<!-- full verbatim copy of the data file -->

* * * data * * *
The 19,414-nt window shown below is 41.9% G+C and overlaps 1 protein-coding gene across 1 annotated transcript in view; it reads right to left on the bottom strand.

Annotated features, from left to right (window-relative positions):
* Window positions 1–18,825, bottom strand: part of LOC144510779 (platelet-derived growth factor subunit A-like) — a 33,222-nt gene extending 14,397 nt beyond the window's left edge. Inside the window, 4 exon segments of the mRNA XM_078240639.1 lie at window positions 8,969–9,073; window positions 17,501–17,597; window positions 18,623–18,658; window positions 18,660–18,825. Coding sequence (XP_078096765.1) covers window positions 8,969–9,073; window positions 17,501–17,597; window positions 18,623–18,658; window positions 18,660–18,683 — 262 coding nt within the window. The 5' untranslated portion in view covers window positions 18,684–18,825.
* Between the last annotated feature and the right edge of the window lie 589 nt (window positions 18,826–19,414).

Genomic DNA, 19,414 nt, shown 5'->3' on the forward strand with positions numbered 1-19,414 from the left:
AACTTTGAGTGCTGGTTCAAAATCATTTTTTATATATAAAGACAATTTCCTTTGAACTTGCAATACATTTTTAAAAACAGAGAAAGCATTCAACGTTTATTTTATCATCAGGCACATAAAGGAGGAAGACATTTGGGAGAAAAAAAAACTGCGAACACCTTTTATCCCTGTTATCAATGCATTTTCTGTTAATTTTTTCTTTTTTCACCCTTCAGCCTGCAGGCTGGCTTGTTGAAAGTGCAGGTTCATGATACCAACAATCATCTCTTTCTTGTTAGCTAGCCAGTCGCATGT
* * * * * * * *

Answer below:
The 19,414-nt window shown below is 41.9% G+C and overlaps 1 protein-coding gene across 1 annotated transcript in view; it reads right to left on the bottom strand.

Annotated features, from left to right (window-relative positions):
* Window positions 1–18,825, bottom strand: part of LOC144510779 (platelet-derived growth factor subunit A-like) — a 33,222-nt gene extending 14,397 nt beyond the window's left edge. Inside the window, 4 exon segments of the mRNA XM_078240639.1 lie at window positions 8,969–9,073; window positions 17,501–17,597; window positions 18,623–18,658; window positions 18,660–18,825. Coding sequence (XP_078096765.1) covers window positions 8,969–9,073; window positions 17,501–17,597; window positions 18,623–18,658; window positions 18,660–18,683 — 262 coding nt within the window. The 5' untranslated portion in view covers window positions 18,684–18,825.
* Between the last annotated feature and the right edge of the window lie 589 nt (window positions 18,826–19,414).

Genomic DNA, 19,414 nt, shown 5'->3' on the forward strand with positions numbered 1-19,414 from the left:
AACTTTGAGTGCTGGTTCAAAATCATTTTTTATATATAAAGACAATTTCCTTTGAACTTGCAATACATTTTTAAAAACAGAGAAAGCATTCAACGTTTATTTTATCATCAGGCACATAAAGGAGGAAGACATTTGGGAGAAAAAAAAACTGCGAACACCTTTTATCCCTGTTATCAATGCATTTTCTGTTAATTTTTTCTTTTTTCACCCTTCAGCCTGCAGGCTGGCTTGTTGAAAGTGCAGGTTCATGATACCAACAATCATCTCTTTCTTGTTAGCTAGCCAGTCGCATGT